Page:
It is no exaggeration to say that a new epoch in the history of Russian revolution began with the Fifteenth Communist Party Congress, which adopted the fateful resolutions calling for the rapid socialization of agriculture. It is an epoch of sharp struggle between the disciplined will of the Communist Party on the one hand and the propertied instinct of the well-to-do peasants on the other. The truce represented by Lenin's proclamation of the New Economic Policy is at an end. It is now a fight for a final decision of the question whether Russia shall or shall not remain half socialist and half capitalist.

I stumbled on a striking instance of the human side of this struggle in a remote Cossack district on the River Don in the summer of 1928. The President of the District Soviet Executive Committee, Lebedev, was a Communist of the most devoted, fanatical, and uncompromising type, far above the general level of Soviet rural officialdom both in character and in ability. Weakened by years of service in the Red Army, suffering from incipient tuberculosis, he worked at his post day after day, year after year, taking no vacations, and faithfully carrying out his difficult task as a missionary of Communism in a decidedly unappreciative heathen population. (The Cos-sacks in this region of the Don fought almost solidly on the side of the Whites during the civil war.) Lebedev had the agricultural statistics of his region at his fingers' tips and ran over them in rapid outline in the course of a talk with me. I was struck by the decline in the planted area by comparison with pre-war times.

"Wouldn't you get an increased planted area and a larger harvest if you gave the richer peasants, who own more horses and machinery, greater opportunities in the way of leasing and farming land ?" I inquired.

Lebedev's face grew more tense and his tired eyes flashed as he shot back: -

"Yes, perhaps we should. But then these richer peasants would grow in wealth and influence like bloated spiders until they had the whole district in their power. We didn't fight through the civil war, we didn't beat the White generals and landlords and capitalists, and the Allied troops who came to help them, for this, to let capitalism creep back in veiled forms. Our policy is to unite the poor and middle-class peasants in cooperatives and collective farms and raise the living standard of all the peasants gradually, instead of letting a few grow rich while the rest remain poor. As revolutionary Communists that is the only policy we can and shall pursue, no matter how many obstacles we shall have to overcome."

I left Lebedev's office and went into a neighboring Cossack village, which had suffered so severely during the civil war that 30 per cent of the homesteads were farmed by women. And one of these Cossack women, burned almost black by the fierce glare of the summer sun over the Don steppes, quite unconsciously gave me the individual peasant's answer to Lebedev.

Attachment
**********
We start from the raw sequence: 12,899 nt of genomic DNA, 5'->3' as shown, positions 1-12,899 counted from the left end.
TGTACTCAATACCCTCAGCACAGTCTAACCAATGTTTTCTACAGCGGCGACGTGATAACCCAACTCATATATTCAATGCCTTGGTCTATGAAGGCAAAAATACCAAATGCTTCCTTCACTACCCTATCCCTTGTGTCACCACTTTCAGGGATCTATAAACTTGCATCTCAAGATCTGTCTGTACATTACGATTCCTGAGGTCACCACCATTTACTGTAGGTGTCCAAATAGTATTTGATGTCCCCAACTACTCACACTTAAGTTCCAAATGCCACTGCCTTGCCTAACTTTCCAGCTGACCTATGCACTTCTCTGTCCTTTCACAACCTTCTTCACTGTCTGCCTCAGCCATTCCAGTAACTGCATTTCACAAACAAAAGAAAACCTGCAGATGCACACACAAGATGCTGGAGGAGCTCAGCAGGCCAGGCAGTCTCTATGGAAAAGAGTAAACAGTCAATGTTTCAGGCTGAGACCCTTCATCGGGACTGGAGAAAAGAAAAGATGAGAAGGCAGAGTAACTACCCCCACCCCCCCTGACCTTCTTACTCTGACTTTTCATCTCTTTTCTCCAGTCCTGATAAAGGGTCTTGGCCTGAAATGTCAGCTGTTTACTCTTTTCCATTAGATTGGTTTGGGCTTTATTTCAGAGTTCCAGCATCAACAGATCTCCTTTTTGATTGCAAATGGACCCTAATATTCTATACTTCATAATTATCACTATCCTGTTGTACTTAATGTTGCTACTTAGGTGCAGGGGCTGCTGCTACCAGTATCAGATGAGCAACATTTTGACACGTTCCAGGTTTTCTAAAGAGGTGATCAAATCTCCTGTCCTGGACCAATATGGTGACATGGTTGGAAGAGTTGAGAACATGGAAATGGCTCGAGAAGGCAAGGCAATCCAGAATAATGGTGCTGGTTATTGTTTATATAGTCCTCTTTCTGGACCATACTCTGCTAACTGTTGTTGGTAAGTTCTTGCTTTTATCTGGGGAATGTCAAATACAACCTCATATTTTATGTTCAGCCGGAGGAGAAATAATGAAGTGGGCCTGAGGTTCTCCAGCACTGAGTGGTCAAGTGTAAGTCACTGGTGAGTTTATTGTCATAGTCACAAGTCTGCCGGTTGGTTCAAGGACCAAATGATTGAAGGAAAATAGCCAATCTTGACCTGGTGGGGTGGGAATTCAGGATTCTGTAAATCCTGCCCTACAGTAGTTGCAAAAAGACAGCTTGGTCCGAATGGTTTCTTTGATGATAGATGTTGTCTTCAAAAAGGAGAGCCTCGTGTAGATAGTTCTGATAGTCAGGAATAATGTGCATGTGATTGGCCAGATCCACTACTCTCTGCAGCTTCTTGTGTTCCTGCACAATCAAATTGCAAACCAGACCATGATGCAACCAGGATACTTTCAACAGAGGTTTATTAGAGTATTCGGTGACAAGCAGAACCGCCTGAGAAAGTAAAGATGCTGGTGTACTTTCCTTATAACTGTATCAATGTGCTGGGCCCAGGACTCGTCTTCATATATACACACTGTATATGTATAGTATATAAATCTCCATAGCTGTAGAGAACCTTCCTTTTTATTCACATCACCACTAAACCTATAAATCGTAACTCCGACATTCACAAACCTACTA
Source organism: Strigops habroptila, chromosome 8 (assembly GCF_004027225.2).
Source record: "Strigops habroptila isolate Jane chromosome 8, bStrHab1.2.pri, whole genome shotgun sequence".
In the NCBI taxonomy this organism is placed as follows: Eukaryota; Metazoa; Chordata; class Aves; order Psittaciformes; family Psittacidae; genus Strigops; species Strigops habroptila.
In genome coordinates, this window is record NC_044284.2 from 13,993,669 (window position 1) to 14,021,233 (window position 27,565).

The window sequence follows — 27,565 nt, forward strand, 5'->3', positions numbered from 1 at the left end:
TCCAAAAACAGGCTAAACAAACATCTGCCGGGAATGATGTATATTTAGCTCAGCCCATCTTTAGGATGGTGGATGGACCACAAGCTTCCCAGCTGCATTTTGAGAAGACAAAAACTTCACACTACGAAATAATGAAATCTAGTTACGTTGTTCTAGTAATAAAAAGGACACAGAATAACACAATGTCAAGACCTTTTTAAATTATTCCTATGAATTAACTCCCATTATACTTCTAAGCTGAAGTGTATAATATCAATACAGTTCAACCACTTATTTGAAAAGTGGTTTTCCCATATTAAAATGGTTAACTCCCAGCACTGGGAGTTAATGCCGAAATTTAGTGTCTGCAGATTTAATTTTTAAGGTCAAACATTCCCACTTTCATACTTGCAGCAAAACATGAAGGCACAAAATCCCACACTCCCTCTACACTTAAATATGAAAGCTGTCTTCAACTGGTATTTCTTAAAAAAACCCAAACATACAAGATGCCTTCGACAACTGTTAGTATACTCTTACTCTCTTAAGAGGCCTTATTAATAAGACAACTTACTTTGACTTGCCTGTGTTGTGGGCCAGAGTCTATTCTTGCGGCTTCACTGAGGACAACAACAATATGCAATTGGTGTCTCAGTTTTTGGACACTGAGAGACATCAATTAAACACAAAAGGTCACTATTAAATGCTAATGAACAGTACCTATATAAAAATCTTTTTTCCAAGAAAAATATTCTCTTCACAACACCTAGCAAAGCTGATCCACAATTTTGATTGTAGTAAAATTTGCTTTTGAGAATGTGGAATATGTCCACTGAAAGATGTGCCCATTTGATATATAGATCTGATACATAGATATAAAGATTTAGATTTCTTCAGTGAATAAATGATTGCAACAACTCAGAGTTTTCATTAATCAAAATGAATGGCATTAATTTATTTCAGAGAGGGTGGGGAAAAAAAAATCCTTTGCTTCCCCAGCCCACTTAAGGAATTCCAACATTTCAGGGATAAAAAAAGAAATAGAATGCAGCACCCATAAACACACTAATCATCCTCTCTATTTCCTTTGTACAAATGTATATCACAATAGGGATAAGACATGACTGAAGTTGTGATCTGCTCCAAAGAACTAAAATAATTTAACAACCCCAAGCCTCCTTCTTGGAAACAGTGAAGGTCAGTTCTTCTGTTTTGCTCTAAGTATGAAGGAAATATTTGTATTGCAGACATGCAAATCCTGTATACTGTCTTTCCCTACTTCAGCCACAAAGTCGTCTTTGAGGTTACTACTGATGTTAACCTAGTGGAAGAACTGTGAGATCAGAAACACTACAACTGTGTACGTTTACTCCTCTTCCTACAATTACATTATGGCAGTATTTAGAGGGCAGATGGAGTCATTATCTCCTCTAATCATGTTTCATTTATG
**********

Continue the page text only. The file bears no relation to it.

"What does the state mean by trying to make us all byedniaks [poor peasants] ?" she burst out. "We can't all be equal, because some of us will always work harder than others. Let me work as much land as I can with my own arms and I'll gladly pay rent and taxes to the state for it, and sell my grain too, if I get a fair price and some goods to buy with the money. But nothing will ever come out of this idea of making us all byedniaks and calling everyone who is a capable hard worker a bloodsucker and a kulak. That sort of thing keeps us poor, and keeps the state poor too."

Here, in a nutshell, are the two viewpoints which are competing for mastery all over the Russian countryside to-day. So far it is impossible to predict with any certainty which will prevail. There has been no relaxation of the Communist drive for the socialization of agriculture; larger and larger credits and appropriations are being poured into the development of the state and collective farms; the agitation against the kulak is as vigorous as ever.

Against the tremendous political and economic pressure which the Communist Party and the Soviet state can bring into play against him, the individualistic peasant has one simple but very effective weapon: he can cut down his planted acreage and threaten the cities with what the Russians picturesquely call "the bony hand of hunger." There are several signs that this weapon is being brought into use. From 1922 until 1928 the bread supply of the Russian cities was quite normal. The first year of the extremist agrarian policy, 1928, brought with it a general introduction of bread-cards.(7)

To offset this sullen discontent, which certainly prevails among the more well-to-do peasants and is occasionally expressed in efforts to cut down the planted area and in acts of arson and murder, one may cite three facts which at the time of writing (September 1929) seem to provide some solid basis for Communist optimism regarding the possibility of ultimately making socialist forms prevail in agriculture.

First, the planted area for 1928-1929 increased, despite desperate resistance on the part of the peasants who suffered most from the state policy of forcibly collecting grain at fixed prices.